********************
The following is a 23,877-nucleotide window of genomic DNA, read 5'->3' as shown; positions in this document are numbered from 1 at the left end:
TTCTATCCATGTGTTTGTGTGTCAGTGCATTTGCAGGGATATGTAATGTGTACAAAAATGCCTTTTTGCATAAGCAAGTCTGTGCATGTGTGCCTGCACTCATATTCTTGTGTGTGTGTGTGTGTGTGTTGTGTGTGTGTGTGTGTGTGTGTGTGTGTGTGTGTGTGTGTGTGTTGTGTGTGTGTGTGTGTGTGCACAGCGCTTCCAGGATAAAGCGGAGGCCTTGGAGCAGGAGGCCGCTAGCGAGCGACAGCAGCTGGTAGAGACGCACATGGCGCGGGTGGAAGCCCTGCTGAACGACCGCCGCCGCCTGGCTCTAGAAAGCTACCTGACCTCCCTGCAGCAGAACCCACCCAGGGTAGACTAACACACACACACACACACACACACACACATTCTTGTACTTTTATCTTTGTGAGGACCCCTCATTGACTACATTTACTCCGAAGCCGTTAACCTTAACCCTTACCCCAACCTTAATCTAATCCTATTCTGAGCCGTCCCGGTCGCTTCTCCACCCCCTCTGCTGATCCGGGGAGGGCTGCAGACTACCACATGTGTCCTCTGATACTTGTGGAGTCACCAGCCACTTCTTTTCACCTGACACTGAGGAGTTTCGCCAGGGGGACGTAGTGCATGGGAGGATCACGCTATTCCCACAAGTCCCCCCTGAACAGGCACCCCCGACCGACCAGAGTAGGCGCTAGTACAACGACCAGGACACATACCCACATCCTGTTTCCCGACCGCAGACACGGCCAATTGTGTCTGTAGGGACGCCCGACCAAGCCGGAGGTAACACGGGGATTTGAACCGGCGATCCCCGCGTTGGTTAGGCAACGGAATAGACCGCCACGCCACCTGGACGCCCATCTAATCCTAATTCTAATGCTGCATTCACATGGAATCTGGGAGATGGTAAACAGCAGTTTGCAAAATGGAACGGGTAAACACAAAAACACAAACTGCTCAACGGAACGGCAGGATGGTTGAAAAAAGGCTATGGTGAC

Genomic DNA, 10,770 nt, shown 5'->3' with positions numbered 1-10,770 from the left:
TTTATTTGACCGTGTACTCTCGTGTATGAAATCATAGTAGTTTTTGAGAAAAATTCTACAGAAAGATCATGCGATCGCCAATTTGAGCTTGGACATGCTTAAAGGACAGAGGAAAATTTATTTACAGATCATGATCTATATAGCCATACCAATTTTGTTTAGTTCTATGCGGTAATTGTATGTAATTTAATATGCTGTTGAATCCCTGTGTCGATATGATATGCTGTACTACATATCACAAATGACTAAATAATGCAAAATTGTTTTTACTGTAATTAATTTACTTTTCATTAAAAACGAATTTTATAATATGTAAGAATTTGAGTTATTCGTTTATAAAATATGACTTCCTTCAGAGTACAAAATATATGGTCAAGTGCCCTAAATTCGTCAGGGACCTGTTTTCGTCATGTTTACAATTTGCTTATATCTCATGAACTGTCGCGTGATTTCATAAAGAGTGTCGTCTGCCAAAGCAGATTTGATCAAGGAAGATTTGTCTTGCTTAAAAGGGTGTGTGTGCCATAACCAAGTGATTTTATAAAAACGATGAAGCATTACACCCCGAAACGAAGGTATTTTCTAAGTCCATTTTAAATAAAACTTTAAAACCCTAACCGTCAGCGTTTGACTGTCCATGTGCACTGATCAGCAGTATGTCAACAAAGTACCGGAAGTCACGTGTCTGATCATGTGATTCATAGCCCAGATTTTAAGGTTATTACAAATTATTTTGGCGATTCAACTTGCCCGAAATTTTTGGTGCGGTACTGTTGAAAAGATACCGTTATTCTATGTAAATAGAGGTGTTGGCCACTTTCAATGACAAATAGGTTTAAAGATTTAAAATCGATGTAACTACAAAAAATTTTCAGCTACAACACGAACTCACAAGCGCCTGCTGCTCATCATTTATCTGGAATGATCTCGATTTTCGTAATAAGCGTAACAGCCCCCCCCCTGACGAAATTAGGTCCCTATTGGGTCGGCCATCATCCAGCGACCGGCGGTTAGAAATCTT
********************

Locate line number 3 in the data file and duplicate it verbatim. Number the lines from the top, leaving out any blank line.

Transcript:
Genomic DNA, 10,770 nt, shown 5'->3' with positions numbered 1-10,770 from the left: